pone-0007243-g004: Role of H1 domains in chromatin affinity and nucleosome spacing.(A) Centrally positioned mononucleosomes were assembled on a 220 bp DNA fragment corresponding to the nucleosome B in the MMTV promoter. After a glycerol gradient purification, mononucleosome particles were incubated with increasing amounts of the following H1.4 domain mutants: the globular domain (GH1.4), the N-terminal plus the globular domain (N-GH1.4), and the globular plus the C-terminal domain (GH1.4-C), and analyzed on a 0.7% (w/v) agarose gel. A lane with wild type H1.4 is shown as control. The different particles are numbered on the left margin: 1) Mononucleosome + H1.4; 2) Mononucleosome + GH1.4-C; 3) Mononucleosome + N-GH1.4; 4) Mononucleosome + GH1.4. The symbol ‘*’ indicates the appearance of aggregates. The amount of each protein is indicated at the base of the gel (lanes 2–17). Protein concentrations are also expressed in 1×10−1 µM units. (B) MNase digestion of minichromosomes assembled with the indicated linker histone. The amount of linker histone added (in nanograms per 200 ng of DNA) is indicated bellow each lane. Lettering is as in (A). Numbers on the left margin refer to the size of the markers (lane M) in base pairs. (C) MNase digestions of minichromosomes with increasing amounts of GH1.0. Also shown is the digestion in the absence of linker histone (−H1) and in the presence of H1.4 (+H1.4). Markers and the amount of protein added are indicated as in (B).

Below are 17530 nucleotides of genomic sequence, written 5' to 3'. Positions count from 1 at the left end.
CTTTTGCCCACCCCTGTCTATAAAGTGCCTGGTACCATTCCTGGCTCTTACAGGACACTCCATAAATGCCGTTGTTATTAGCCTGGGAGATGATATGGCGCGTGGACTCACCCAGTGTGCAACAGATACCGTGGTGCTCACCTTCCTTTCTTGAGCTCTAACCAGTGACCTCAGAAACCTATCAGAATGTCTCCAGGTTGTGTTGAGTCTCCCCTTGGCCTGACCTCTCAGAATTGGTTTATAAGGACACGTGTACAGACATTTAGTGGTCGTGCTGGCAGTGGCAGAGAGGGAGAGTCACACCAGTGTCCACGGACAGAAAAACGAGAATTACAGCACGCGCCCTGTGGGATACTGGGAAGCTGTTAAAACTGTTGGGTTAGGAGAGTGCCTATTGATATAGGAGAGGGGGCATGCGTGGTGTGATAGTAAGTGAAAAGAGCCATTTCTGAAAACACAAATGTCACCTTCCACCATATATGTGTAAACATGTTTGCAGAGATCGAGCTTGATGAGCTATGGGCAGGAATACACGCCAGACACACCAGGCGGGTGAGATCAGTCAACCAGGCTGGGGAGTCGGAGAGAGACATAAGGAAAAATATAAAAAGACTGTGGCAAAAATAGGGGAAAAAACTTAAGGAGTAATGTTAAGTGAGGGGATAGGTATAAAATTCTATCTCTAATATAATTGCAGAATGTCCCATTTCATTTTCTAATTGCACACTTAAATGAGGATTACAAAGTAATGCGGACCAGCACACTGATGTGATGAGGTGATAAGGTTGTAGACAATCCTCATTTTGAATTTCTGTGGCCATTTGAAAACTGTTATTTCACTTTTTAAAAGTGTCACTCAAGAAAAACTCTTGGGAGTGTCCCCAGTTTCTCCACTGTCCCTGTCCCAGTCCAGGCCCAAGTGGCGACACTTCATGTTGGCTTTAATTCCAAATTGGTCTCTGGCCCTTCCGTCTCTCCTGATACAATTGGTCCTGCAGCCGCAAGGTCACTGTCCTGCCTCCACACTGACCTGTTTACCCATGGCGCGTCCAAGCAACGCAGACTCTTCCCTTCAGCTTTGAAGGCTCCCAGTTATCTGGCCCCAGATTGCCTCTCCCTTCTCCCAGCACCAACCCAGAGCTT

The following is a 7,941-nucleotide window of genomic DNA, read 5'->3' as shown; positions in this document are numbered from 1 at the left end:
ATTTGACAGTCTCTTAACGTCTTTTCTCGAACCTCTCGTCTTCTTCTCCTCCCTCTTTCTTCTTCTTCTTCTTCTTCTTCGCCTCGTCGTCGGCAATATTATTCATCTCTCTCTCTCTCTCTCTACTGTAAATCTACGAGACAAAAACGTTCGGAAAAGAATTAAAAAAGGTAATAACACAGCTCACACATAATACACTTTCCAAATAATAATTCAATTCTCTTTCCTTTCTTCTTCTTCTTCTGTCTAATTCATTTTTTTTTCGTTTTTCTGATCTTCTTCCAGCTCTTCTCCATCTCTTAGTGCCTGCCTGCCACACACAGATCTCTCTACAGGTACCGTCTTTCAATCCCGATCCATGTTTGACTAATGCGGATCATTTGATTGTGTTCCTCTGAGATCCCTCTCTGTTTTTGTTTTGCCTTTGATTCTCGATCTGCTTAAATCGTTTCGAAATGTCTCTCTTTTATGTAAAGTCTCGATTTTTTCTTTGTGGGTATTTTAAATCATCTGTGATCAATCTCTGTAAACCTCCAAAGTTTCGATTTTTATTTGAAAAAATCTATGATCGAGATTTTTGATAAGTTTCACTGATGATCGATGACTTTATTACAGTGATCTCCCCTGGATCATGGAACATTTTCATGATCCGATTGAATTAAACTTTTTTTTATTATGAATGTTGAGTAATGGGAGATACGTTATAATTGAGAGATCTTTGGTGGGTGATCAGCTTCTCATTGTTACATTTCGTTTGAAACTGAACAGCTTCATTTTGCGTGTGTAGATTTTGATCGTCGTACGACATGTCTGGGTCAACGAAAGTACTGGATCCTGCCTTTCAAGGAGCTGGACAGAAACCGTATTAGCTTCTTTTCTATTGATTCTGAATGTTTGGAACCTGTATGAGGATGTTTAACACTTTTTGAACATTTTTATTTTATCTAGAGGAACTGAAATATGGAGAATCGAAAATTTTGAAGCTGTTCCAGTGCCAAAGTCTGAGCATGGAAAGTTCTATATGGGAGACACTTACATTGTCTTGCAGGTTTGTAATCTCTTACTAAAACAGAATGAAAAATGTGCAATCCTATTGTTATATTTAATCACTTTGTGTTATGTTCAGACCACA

Mentions: To further investigate the properties of the H1 domains, we generated domain deletion mutants of the H1.4 subtype. GH1.4 is a mutant containing only the GD, N-GH1.4 contains the N-terminal and the GD, and GH1.4-C contains the GD plus the C-terminal domain of H1.4. We assessed the binding properties of the H1.4 domain mutants to mononucleosome particles assembled on a 220 bp DNA fragment using gel retardation assays (Figure 4A; for H1.4 titration see Figure S2). Titration of increasing amounts of each protein showed that wild-type H1.4 and the GH1.4-C mutant had similar affinities, as they promoted gel retardation at similar protein concentrations (lanes 2 and 4), while N-GH1.4 and GH1.4 exhibited a much lower affinity for these particles. A weak retardation is promoted by N-GH1.4, as seen in lanes 10–12. A more precise comparison based on µM concentrations is also shown in Figure 4A. The C-terminus also conferred on H1.4 its nucleosome aggregating properties, as shown in Figure 4A (lane 7). For the concentration at which H1.4 causes aggregation, no aggregation was generated by mutants lacking the C-terminal domain.